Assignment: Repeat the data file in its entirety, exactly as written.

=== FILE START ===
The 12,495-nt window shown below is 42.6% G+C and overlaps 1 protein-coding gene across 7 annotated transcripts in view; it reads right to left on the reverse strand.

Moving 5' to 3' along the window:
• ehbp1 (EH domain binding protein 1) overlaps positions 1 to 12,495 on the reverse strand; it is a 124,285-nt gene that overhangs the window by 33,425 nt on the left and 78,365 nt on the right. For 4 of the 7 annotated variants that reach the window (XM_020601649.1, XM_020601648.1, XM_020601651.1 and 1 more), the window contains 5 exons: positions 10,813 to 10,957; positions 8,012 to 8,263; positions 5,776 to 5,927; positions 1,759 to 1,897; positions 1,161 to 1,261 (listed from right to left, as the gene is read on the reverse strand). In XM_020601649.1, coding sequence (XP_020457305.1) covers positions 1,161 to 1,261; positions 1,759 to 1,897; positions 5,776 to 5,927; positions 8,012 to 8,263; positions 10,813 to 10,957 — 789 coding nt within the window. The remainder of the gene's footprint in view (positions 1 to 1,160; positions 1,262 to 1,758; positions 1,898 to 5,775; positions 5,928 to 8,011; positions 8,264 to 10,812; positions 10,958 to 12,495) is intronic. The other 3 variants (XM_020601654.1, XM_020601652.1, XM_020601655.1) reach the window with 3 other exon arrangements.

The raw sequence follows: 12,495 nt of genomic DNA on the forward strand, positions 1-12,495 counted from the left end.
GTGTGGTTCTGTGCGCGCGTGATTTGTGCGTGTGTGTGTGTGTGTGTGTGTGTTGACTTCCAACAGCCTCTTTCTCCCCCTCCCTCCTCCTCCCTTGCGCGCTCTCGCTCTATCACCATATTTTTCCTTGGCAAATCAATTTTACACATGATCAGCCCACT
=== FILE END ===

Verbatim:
The 12,495-nt window shown below is 42.6% G+C and overlaps 1 protein-coding gene across 7 annotated transcripts in view; it reads right to left on the reverse strand.

Moving 5' to 3' along the window:
• ehbp1 (EH domain binding protein 1) overlaps positions 1 to 12,495 on the reverse strand; it is a 124,285-nt gene that overhangs the window by 33,425 nt on the left and 78,365 nt on the right. For 4 of the 7 annotated variants that reach the window (XM_020601649.1, XM_020601648.1, XM_020601651.1 and 1 more), the window contains 5 exons: positions 10,813 to 10,957; positions 8,012 to 8,263; positions 5,776 to 5,927; positions 1,759 to 1,897; positions 1,161 to 1,261 (listed from right to left, as the gene is read on the reverse strand). In XM_020601649.1, coding sequence (XP_020457305.1) covers positions 1,161 to 1,261; positions 1,759 to 1,897; positions 5,776 to 5,927; positions 8,012 to 8,263; positions 10,813 to 10,957 — 789 coding nt within the window. The remainder of the gene's footprint in view (positions 1 to 1,160; positions 1,262 to 1,758; positions 1,898 to 5,775; positions 5,928 to 8,011; positions 8,264 to 10,812; positions 10,958 to 12,495) is intronic. The other 3 variants (XM_020601654.1, XM_020601652.1, XM_020601655.1) reach the window with 3 other exon arrangements.

The raw sequence follows: 12,495 nt of genomic DNA on the forward strand, positions 1-12,495 counted from the left end.
GTGTGGTTCTGTGCGCGCGTGATTTGTGCGTGTGTGTGTGTGTGTGTGTGTGTTGACTTCCAACAGCCTCTTTCTCCCCCTCCCTCCTCCTCCCTTGCGCGCTCTCGCTCTATCACCATATTTTTCCTTGGCAAATCAATTTTACACATGATCAGCCCACT